How our mindset impacts our behaviours

I teach people how to develop new cognitive and emotional skills. Skills that are helpful. Helpful in leading a life that is happy, resilient, and thriving. For some people, developing new skills or learning new habits can be challenging. The biggest challenge, however, is usually getting over their beliefs.

Our mindset is powerful. Throughout our lives we tell ourselves stories about ourselves that can either hinder our growth or fertilise it.

Your behaviour is driven by your beliefs. If you want to achieve your goals, be happier, more resilient and cope better with unexpected setbacks, then keep reading.

How your beliefs can hold you back

Carol S Dweck PhD, is the author of a book titled Mindset and is a researcher at Stanford University. She’s well-known for her work on “fixed and growth mindsets”.

Dweck explains why it’s not just our abilities and talent that bring us success - but whether we approach our goals with a fixed or growth mindset. The view you adopt for yourself profoundly affects the way you lead your life.

A fixed or growth mindset, is just a belief. And if you have a fixed mindset (belief), it can hold you back. It can hold you back from learning new skills, developing better habits - even worse, a fixed mindset can create anxiety, fears/phobias, and other mental health issues.

For example, if a person was to say “I’ve always been an anxious person” then they’re virtually shutting the door on the possibility of learning new thinking habits. Their fixed mindset is preventing the development of vitally important skills.

The person with a growth mindset would subscribe to the view that personalities are not fixed, and that we are constantly learning and evolving. They would believe that any anxiety they may feel is not “part of who they are” but rather something they can overcome. They’d put effort into learning new thinking habits and be inspired as they start thriving.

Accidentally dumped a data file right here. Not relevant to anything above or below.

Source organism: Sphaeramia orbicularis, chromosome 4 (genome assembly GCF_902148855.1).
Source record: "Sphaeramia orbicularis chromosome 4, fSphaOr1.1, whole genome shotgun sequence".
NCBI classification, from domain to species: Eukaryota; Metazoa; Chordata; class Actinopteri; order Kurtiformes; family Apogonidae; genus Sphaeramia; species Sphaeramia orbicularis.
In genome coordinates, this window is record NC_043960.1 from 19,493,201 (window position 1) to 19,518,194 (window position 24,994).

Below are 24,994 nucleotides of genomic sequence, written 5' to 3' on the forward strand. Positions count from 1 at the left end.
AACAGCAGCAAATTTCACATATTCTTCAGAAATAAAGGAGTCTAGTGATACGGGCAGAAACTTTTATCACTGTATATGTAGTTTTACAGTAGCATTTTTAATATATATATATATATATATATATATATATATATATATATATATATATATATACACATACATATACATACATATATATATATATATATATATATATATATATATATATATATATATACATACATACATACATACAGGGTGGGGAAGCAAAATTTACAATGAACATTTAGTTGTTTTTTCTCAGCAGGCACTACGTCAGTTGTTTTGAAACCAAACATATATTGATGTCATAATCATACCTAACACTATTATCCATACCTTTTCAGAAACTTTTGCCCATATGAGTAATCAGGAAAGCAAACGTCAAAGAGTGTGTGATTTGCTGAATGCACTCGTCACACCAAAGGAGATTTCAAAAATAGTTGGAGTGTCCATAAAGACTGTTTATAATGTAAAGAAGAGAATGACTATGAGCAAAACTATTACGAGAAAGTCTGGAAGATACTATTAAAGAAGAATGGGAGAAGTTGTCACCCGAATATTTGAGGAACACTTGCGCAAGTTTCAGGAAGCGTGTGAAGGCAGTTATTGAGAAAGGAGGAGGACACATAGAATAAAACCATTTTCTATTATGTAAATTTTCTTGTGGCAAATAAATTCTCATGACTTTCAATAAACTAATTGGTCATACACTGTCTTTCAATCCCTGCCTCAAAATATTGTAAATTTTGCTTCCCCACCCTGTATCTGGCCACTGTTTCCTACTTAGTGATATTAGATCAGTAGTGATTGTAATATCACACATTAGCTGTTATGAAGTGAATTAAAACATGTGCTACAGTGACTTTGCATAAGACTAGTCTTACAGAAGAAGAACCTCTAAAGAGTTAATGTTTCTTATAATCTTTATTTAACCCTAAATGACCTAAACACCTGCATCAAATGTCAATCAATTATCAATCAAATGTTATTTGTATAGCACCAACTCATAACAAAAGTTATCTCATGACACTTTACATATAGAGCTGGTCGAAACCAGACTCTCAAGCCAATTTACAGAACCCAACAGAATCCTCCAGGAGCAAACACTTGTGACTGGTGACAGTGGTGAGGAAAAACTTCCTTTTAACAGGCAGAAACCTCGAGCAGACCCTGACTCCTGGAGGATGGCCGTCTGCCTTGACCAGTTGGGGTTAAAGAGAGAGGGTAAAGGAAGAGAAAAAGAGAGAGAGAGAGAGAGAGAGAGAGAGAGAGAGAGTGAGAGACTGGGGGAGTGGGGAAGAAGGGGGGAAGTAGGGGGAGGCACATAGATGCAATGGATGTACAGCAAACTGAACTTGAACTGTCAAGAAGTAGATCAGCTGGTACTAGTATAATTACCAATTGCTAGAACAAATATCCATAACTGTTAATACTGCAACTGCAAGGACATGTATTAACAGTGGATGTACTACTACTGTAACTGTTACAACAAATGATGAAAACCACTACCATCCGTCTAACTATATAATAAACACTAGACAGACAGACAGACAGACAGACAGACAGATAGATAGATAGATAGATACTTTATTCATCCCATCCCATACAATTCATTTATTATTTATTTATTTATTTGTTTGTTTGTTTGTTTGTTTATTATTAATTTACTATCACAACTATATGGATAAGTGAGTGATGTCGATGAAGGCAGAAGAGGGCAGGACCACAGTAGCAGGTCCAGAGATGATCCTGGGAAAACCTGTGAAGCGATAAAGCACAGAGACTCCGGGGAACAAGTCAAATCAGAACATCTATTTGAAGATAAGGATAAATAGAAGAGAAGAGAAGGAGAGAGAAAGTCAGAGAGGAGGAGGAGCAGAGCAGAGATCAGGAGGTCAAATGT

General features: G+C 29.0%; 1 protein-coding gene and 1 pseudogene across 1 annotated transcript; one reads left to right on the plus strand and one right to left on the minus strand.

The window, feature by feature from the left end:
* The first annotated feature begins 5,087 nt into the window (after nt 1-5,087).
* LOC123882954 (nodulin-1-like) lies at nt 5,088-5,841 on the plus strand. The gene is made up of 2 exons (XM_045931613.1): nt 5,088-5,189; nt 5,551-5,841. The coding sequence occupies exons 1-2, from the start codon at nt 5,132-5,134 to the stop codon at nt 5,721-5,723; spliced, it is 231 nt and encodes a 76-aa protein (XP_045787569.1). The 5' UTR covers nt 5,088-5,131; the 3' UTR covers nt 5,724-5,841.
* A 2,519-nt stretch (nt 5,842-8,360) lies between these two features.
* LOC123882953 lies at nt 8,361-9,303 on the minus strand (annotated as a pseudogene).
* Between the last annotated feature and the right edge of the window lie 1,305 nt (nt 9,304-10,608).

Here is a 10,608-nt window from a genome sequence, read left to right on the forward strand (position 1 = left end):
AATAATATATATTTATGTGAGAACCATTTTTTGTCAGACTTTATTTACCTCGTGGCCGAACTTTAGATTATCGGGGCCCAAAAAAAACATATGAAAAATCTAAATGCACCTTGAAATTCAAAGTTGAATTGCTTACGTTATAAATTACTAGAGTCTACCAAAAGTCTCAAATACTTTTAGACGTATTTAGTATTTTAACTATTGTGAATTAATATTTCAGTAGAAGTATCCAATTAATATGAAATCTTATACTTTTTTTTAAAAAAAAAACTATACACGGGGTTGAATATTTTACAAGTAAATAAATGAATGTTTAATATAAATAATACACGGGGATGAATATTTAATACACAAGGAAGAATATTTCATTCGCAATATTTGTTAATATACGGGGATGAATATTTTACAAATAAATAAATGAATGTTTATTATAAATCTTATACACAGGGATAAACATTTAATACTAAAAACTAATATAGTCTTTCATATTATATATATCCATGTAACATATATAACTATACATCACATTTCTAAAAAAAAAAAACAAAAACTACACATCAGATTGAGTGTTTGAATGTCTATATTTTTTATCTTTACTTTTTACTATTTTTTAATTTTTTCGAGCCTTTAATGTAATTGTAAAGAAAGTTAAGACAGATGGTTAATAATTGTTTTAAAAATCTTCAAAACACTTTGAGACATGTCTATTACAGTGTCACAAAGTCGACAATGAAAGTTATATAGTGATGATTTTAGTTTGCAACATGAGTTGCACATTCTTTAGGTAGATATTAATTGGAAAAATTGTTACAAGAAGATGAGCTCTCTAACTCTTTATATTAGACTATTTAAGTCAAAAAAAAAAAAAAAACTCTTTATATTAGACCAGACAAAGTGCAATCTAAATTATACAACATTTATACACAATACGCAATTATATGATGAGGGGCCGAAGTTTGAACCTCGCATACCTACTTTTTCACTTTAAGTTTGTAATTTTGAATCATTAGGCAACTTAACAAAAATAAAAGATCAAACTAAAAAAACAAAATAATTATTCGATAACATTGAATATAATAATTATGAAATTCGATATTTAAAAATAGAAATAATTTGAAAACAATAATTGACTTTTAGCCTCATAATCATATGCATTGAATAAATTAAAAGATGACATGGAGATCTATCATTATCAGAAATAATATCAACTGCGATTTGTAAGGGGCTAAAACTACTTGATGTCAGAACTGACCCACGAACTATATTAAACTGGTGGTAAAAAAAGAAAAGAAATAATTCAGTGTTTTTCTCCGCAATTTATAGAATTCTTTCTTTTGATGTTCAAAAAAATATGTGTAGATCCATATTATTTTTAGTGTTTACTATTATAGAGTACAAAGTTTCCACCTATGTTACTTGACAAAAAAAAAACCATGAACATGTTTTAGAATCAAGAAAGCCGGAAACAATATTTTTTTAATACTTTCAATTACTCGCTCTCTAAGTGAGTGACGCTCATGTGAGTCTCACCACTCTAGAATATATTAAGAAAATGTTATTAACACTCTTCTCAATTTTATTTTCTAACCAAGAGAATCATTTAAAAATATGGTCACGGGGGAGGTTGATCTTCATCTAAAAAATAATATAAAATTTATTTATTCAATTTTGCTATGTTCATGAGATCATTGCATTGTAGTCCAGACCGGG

Can simple beliefs hold you back?

Yes! We have thousands of beliefs about ourselves. These beliefs are simply thoughts that we’ve had over and over again. For example:

  • I’m hopeless at sticking to a diet

  • I’ve never been a runner

  • I’m not very creative

  • I couldn’t cope if my relationship ended

All beliefs. All fixed mindsets. All unhelpful. How do you think the next diet will pan out with that belief? Will you avoid the invitation to join in a 5km fun run with friends? What sort of anxiety will you be creating for yourself when your relationship faces a challenge?

What can you do? How do you change these things you believe about yourself, develop a growth mindset, so you can achieve your goals and the life you want?

Persistent and Continuous Effort (PACE)

We need evidence to change our beliefs. When you were little, you may have held a belief that the Tooth Fairy existed. Your belief would’ve been quite firm. Then one night your older sibling decided to spoil everything and told you there was no such thing. That evening, the tragic news was confirmed by your mum. Belief gone. In an instant. It wasn’t held deeply within the crevices of your mind needing months or years to overcome. It was gone overnight.

Other beliefs may take a little longer than the Tooth Fairy to erode, but with persistent and continuous effort they can change too.

I didn’t start cycling until my 30’s and only took it up so I could participate in a triathlon with a bunch of friends. A small triathlon goal was set and a plan developed.

There’s a lot of skill involved to learn how to ride a bike. You have to learn how to use the gears, change tyres, brake, unclip, clip back in, descend, ascend, and ride with a peloton. By reading books, watching videos, asking for advice, listening to advice, and practising every week, I started to improve. I could feel “a cyclist” starting to emerge.

Small incremental steps and a growth mindset can change beliefs and achieve goals. I now believe I’m a cyclist. And if you’d told me a few years ago that I would be capable of cycling 2,500 kms across Spain, France, and Italy, I would’ve thought you’d been drinking.

If my belief was “I’m too old to learn to cycle” then I would’ve missed out on learning a new sport, meeting new friends, cycling through incredible scenery both in Australia and Europe, and dining out on many wonderful memories.

What can you do now?

What beliefs do you have about yourself that are unhelpful; ones that fit within the fixed mindset category? They could affect you as a friend, mother, father, partner, worker, manager, or any other role you play in your life. They could affect your health or happiness. What are they? 

If you have a belief that “I could never run 10kms / I’m not a runner” then just start. Put in persistent and continuous effort and applaud your small incremental steps.

We can all learn new skills with a growth mindset (belief), a plan, and persistent and continuous effort. We can all learn to be better at whatever we put our (growth) mindset to.